RECOMMENDATION: The expanded CWLB must be extend beyond Feb 12 – until the Performing Arts Worker Resilience Fund is launched (be that April 1 or earlier/later.)
- ISSUE: As we understand it, if someone was out of work before capacity limits were introduced, they do not qualify for the CWLB. If they were lucky enough to be working before capacity limits were introduced, many largely subsisted on CERB throughout 2020, so demonstrating a 50% drop from 2020 income could be problematic. This unfairly penalizes live performance workers.
RECOMMENDATION: Live performance workers should qualify, regardless of work status immediately prior to capacity limits. Further, if applicants must demonstrate a 50% decrease in average weekly income to be eligible, it should be based on their 2019 income, not on their 2020 income.
- ISSUE: CWLB benefits are retroactive to Oct 24 – the day after the CRB ended – but although mot live performance CRB recipients had no income since October 23, retroactivity only comes into play for the time period since 50% capacity limit restrictions were put in place. For every province (aside from Saskatchewan, which has no such limits), that wasn’t until mid to late December, which leaves most of these workers with roughly seven weeks of having had no income at all.
RECOMMENDATION: Given the long timeframe required to mount a production (weeks to months), live performance workers should be able to claim CWLB retroactive to October 24, when they first lost their CRB support, but the majority still had no work.
- ISSUE: Saskatchewan workers are not able to access support through the CWLB because that provincial government has not instituted capacity limits, but capacity limits are not the only COVID inhibitor to live production. For example, the Globe Theatre in Regina has no shows scheduled until February 16. Shows get cancelled or postponed not just because of crowd restrictions, but also because of audience hesitation to attend, producers unwilling to take on the risk and expense of mounting a show that they don’t know for sure will open, or positive COVID cases in the cast or crew.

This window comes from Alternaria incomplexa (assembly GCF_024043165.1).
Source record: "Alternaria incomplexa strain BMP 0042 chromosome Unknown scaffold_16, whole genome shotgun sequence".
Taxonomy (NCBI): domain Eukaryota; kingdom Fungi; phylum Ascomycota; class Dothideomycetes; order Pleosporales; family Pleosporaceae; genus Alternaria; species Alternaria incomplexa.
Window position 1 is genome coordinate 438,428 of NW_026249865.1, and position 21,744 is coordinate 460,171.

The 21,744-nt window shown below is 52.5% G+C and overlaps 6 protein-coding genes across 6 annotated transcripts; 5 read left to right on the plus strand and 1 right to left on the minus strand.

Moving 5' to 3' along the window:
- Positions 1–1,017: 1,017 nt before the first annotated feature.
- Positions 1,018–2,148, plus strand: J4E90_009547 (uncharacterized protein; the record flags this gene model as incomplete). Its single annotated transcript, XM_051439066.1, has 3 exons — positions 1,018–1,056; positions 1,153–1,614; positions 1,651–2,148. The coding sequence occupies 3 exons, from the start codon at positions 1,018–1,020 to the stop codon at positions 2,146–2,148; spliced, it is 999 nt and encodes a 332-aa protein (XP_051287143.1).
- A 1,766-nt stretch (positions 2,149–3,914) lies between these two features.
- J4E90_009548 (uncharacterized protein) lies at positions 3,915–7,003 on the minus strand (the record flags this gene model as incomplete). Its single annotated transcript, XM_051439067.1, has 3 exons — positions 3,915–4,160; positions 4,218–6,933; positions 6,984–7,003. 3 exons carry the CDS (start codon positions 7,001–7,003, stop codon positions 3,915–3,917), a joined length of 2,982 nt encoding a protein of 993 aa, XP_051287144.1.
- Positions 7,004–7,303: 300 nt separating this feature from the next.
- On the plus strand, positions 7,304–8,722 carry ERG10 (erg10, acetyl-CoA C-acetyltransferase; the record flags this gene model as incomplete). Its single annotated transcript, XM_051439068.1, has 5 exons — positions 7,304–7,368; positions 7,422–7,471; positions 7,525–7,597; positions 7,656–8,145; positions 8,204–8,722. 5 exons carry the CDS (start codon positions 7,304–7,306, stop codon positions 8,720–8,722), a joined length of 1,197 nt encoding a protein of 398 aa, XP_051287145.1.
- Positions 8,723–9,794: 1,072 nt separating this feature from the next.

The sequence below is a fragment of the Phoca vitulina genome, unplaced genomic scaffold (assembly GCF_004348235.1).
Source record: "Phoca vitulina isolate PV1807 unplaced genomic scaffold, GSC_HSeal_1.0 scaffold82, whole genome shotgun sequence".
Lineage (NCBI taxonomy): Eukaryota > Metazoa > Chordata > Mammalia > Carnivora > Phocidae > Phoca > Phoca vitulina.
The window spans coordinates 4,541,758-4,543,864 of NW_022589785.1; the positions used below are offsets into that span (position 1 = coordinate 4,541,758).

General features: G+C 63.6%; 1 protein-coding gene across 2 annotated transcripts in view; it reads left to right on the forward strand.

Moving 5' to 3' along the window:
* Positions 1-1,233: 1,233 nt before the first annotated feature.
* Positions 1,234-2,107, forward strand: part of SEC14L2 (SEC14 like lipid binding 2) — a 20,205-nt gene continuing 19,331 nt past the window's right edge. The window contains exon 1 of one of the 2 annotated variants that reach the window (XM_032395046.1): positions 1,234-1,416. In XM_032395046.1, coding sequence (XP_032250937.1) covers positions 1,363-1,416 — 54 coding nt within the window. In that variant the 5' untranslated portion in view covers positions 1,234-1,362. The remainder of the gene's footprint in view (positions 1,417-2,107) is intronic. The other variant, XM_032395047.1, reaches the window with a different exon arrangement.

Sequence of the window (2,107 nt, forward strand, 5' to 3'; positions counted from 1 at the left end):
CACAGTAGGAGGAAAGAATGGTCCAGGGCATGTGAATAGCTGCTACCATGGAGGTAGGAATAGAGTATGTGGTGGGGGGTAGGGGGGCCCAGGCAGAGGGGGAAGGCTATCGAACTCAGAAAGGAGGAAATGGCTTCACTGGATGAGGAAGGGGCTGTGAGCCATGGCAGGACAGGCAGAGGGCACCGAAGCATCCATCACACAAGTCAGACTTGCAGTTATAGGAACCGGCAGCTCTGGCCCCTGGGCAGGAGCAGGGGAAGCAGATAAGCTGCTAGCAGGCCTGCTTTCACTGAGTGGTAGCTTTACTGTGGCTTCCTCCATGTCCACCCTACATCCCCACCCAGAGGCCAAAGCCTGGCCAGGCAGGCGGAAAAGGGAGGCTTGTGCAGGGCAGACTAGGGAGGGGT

RECOMMENDATION: Saskatchewan live performance workers are still suffering like their counterparts in other provinces and should not be penalized because their provincial government has not introduced capacity limits. These workers should be eligible for CWLB.
Recommendations to Support Live Performance Venues/Producers*:
* We must clearly state that all theatres/producers are in crisis – regardless of not-for-profit or commercial status – and as in other countries, commercial theatres/producers must be included in assistance programs.
- ISSUE: The wage subsidy programs (the Tourism and Hospitality Recovery Program and/or the Hardest-Hit Business Recovery Program) only allows live performance employers to receive subsidies for EMPLOYEES, which does not contemplate that the majority of the wages they pay out is for gig workers, who are not eligible.
RECOMMENDATION: Wage subsidy programs should be based on those listed on payroll rather than traditional employee status. This incentivizes employers to produce shows by providing them with the stability to plan and start building shows while removing some of the inherent risk. With more workers actually working to build and mount these shows, it would also serve to relieve some of pressure on an enhanced CWLB.